by Maureen Seaton

Now I’m almost killed (again) on the Snapper

Creek Expressway, my shadow left behind on

blacktop like a map of this precarious sinking

city. So I invent an odd task for myself–

ephemera, I decide, harmless but illegal, that

tissue in felon wind, a blip beneath radar–

and I enjamb the law in small ways, felonious

poems sailing from the sealed lips of mermaid

sculptures, the tentacles of banyans, stuffed

into bottles I toss into Snapper Creek (the

creek, not the suicidal highway), begging fish,

fowl, and humankind: O, Miami, save us.


Sonnet for Snapper Creek first appeared in Panhandler Magazine.

THE SANTERA IN #4209 by Beverly Tan Murray

by Beverly Tan Murray


Yossi’s keys clanged as we trudged down the stairs. He said that back in the 60’s, this building was filled with Jews.

“You couldn’t take a shit without looking up and seeing a mezuzah,” he said. “Then the Cubans moved in. Nu? So here we are.”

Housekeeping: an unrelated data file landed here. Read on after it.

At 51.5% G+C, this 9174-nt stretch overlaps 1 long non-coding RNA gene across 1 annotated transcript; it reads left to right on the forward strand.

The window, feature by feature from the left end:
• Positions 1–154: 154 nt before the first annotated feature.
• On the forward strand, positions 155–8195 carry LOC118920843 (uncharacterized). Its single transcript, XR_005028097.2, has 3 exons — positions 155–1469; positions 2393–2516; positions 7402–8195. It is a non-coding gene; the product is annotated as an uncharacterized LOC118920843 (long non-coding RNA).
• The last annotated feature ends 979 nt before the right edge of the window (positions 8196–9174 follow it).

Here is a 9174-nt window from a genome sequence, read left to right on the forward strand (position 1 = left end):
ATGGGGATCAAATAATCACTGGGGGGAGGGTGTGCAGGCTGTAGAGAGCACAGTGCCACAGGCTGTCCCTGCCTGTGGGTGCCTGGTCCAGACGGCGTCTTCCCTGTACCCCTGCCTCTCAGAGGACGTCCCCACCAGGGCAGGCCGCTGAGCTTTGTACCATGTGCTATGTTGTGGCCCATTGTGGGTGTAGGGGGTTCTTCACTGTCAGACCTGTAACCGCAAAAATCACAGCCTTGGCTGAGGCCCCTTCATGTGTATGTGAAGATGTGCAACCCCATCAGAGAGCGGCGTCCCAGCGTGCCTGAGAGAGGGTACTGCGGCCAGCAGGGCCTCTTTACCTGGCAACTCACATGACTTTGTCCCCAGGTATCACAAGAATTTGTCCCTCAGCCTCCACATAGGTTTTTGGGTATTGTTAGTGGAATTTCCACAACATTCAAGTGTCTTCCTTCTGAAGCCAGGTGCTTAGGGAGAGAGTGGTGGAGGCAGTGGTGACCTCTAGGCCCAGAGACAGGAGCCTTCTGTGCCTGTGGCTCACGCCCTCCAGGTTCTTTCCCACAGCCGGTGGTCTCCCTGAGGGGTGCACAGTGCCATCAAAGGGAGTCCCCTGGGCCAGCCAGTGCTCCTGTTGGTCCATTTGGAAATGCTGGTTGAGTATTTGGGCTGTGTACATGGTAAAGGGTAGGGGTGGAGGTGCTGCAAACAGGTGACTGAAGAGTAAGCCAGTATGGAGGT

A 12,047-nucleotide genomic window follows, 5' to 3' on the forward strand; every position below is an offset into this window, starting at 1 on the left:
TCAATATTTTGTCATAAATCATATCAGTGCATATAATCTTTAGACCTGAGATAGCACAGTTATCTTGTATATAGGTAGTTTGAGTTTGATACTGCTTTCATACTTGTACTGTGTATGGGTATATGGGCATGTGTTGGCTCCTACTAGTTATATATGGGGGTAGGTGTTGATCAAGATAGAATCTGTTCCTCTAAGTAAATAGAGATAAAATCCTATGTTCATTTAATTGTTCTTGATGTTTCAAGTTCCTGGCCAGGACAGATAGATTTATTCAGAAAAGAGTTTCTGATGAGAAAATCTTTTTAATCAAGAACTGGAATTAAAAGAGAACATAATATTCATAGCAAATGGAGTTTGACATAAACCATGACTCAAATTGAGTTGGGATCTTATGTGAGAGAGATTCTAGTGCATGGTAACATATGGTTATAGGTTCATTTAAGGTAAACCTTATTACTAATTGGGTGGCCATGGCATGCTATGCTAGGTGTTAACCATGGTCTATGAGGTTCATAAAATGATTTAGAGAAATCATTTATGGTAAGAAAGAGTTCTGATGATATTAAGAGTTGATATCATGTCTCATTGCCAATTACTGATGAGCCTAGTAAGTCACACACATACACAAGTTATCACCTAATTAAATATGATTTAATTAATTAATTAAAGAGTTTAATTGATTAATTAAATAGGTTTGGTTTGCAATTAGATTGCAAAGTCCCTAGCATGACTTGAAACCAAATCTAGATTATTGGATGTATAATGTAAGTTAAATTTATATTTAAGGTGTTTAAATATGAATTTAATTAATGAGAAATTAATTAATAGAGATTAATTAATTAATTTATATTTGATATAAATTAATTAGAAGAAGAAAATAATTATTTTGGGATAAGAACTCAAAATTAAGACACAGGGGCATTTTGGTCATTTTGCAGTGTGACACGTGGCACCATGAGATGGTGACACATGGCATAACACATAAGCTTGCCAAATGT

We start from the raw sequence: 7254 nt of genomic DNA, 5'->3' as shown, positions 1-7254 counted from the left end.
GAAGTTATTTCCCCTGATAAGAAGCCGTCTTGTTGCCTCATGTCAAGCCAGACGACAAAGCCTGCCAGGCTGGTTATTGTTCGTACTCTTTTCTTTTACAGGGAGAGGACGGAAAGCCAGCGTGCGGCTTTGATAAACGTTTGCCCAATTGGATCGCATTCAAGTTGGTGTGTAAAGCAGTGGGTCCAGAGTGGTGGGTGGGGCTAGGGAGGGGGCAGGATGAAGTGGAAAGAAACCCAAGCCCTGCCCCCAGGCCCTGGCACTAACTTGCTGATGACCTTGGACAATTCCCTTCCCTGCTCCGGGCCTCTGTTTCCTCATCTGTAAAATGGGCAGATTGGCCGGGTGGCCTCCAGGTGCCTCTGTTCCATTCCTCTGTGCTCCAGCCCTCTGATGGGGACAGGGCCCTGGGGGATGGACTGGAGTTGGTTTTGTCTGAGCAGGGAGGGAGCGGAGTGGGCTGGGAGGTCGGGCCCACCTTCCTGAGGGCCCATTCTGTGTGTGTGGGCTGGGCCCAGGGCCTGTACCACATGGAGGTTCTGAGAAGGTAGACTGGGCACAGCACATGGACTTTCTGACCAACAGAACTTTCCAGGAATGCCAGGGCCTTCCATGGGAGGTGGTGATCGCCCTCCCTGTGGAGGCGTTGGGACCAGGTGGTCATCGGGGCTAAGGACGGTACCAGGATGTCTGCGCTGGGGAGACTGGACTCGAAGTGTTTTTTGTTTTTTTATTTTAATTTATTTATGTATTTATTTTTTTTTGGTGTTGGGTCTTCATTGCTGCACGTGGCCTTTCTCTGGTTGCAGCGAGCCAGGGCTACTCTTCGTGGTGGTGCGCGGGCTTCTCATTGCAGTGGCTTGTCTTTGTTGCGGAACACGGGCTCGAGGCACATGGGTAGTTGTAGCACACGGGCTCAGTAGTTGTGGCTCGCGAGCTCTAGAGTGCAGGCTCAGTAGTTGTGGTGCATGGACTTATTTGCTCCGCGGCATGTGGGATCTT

When we got outside, the smells of ropa vieja drifted over from Puerto Sagua. Yossi lit a cigarette. “Look,” he began. “I don’t even want to be a landlord. This is a favor for my sister, understand? $550 a month furnished, on South Beach? This is best deal.” I nodded and took in Washington Avenue at dusk, an adult Legoland burnished in amber brushstrokes. Then, carajo! A man sped past on his bicycle, narrowly missing Yossi by inches. Yossi swore. The man shook his fist, ass muscles flexing as he rode off in his tiny pink thong with a South African parrot on his shoulder.

“Ben zonah!” screamed Yossi.

“I’ll take the apartment,” I said.

It was March 16th, 2004. My third day in Miami.